Besides story mode, there is an unlockable Boss Rush mode, which does not give continues. There is also a score attack mode, which is a great way to practice a particular stage, try out a new configuration, or try for a trophy. Most trophies aren't hard, but a few are for experts only. Pictures seen during the game are also added to the gallery. I'm not sure it always works, however, since there are some pictures I should have, but aren't unlocked. The best unlockable in the game is the customize option. Beating the game with a character allows you to swap out any of their elemental shots with any other elemental shot from another character you have completed the story with. Theses aren't restricted by type, so go wild and create your best character!
While Caladrius Blaze feels harder than other shmups I've played in recent times, it is still a genre I enjoy and I had lots of fun playing the game. 8 different ships with different shot patterns and elemental shots, plus three different story modes and some nice unlockables make this a definite play for shmup fans!
Elemental shots are a great unique addition to the shmup formula.
Either the game is harder than the typical shmup I play, or I'm not good at the game.
Before playing around with remapping the controls, I had a claw hand for using the support shot quickly.
(Review code for Caladrius Blaze was provided by the publisher, H2 Interactive Co, Ltd.)
Wednesday, August 24, 2016
We Happy Few had a very attention-grabbing trailer at E3 that appropriately sets the stage for this first-person procedurally generated game. The game starts off the same as that trailer, where the player character decides not to take his Joy, a happy-making medicine. After that he escapes the authorities, and wakes up in an underground safehouse.
That's it for the story, so far, as the game is still in alpha. A screen of text at the start of the game warns about this, so it wasn't a surprise. It also notes a few other things, like that certain things might not work, or that the game might crash. Fun!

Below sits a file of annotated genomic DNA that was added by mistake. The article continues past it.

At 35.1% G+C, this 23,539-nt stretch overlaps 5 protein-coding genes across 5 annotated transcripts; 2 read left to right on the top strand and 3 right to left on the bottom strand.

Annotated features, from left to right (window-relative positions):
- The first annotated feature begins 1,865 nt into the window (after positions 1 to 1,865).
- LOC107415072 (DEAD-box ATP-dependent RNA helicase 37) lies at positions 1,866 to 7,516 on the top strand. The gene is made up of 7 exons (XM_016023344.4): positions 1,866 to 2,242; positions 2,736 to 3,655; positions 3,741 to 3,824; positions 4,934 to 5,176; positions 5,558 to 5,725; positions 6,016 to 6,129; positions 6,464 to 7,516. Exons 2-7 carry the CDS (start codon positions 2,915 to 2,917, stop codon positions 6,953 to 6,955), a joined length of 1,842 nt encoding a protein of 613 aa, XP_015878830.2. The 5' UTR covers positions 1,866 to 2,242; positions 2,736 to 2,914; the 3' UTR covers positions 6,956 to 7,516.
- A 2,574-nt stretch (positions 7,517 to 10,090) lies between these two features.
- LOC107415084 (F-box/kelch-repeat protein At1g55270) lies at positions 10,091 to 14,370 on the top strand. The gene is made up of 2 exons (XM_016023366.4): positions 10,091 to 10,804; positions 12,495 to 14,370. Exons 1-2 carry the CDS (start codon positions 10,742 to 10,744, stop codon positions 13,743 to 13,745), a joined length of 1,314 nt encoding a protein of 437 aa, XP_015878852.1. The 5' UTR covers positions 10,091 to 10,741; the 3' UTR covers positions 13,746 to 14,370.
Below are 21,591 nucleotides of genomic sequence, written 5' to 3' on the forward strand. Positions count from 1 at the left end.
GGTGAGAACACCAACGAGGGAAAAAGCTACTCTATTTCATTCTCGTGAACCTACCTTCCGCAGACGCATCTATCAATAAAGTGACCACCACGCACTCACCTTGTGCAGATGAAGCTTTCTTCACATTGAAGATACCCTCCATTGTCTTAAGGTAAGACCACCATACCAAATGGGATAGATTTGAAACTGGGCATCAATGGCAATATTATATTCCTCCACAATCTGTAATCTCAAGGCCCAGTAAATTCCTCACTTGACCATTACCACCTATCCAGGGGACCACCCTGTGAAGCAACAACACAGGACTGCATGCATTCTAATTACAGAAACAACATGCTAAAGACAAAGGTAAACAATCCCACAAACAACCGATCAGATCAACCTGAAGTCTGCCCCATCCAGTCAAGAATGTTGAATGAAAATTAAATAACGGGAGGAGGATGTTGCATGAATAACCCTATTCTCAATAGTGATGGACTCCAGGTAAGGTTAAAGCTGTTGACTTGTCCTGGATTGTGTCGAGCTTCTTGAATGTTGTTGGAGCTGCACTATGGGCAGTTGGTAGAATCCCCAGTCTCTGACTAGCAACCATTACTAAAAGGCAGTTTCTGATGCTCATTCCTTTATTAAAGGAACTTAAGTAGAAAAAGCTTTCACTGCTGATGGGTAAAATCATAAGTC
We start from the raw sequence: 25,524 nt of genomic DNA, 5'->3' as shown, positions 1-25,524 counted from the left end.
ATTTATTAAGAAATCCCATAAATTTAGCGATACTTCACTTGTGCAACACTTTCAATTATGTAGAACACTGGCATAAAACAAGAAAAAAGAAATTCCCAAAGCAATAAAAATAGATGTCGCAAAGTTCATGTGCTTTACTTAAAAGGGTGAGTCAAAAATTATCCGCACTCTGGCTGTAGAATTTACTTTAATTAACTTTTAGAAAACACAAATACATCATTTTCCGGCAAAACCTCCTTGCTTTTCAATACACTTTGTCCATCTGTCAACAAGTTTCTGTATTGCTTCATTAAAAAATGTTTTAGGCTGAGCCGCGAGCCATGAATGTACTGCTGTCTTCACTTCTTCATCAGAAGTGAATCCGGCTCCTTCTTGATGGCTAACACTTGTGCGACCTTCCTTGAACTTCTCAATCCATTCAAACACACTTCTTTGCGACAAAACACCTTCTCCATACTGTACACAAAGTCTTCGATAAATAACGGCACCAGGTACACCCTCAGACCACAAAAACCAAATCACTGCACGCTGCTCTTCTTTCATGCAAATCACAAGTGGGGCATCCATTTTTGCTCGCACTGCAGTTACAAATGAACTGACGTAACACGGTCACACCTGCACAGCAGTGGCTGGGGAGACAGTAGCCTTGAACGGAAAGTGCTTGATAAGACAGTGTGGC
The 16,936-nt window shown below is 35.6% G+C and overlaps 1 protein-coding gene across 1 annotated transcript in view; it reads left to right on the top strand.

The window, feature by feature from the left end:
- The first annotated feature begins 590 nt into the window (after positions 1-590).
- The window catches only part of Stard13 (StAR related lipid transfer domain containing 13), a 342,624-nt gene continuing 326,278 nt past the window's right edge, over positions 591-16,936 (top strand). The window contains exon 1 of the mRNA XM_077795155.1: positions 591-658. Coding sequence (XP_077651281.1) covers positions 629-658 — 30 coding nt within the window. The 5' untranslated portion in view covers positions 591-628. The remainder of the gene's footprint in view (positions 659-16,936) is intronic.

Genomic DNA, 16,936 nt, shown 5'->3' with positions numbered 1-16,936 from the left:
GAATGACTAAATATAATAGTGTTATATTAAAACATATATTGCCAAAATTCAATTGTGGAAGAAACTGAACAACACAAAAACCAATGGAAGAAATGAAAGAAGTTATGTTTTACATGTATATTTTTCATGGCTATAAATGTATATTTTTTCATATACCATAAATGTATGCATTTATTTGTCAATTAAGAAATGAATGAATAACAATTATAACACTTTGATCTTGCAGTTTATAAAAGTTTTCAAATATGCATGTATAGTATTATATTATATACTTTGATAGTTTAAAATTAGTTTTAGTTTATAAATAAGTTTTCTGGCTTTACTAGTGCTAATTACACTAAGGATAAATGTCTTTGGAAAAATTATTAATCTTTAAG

I have had some of the stuff not work. I didn't have a main quest the first time I played, which made the opening minutes much more aimless. I just pretty much walked around and grabbed items. I wasn't sure what else to do.
Luckily, I came upon some sidequests after about 20 minutes. These, too are randomly placed in the world. One tasked me with repairing the valve on a water pump. Once I did it, the nearby people attacked me. I'm really not sure why.
This was my introduction into the game's combat. You attack with the Right Trigger, and each attack takes stamina. The Left Trigger allows you to block, and you can even parry with correct timing. Thankfully the enemies attacked one at a time so I could figure out what I was doing, and it is strangely satisfying to stab them with a long stick. I was victorious, but not unscathed.
A few times I had to eat some food because my hunger was low, and at one point I had to sleep. Finding a bed was a lot harder than I would have thought. I couldn't get back into my safehouse (another bug), so I looked around until I found another bed. The person who owned it wasn't too happy with me, and this started another fight. Being critically wounded from some trapped treasure chests, I was quickly put down.
That was the end of my first foray into the game. Since I had accidentally left the "permadeath" box checked when starting up (I didn't see it was an option until I had already hit "ok"), I had to start again. This time, I had a main quest, and was allowed back into the safehouse. I also turned off permadeath.
Items you find around the world can be weapons, food, or ingredients for crafting. The menus aren't the most intuitive, but I was able to craft a few things and figure out where various things were, like my inventory and the quest log. Your inventory is made of connected boxes, like the first Diablo game. It is expandable, but I'm not sure yet how. You can also somehow gain another weapon slot.
What there is of We Happy Few is promising. The unique and stylized world stands out from the crowd, and the random nature of the world and quests should give a lot of replay value. My only real complaint is how little they tell you at the start, and how aimless the game can be. Other than that, I am looking forward to trying out the game when it is finished.
Lots of replayability in a unique world.
The game is very much still in alpha.
You can sneak around, but it seemed like everybody could easily see me.
(Early access code for We Happy Few was provided by the publisher)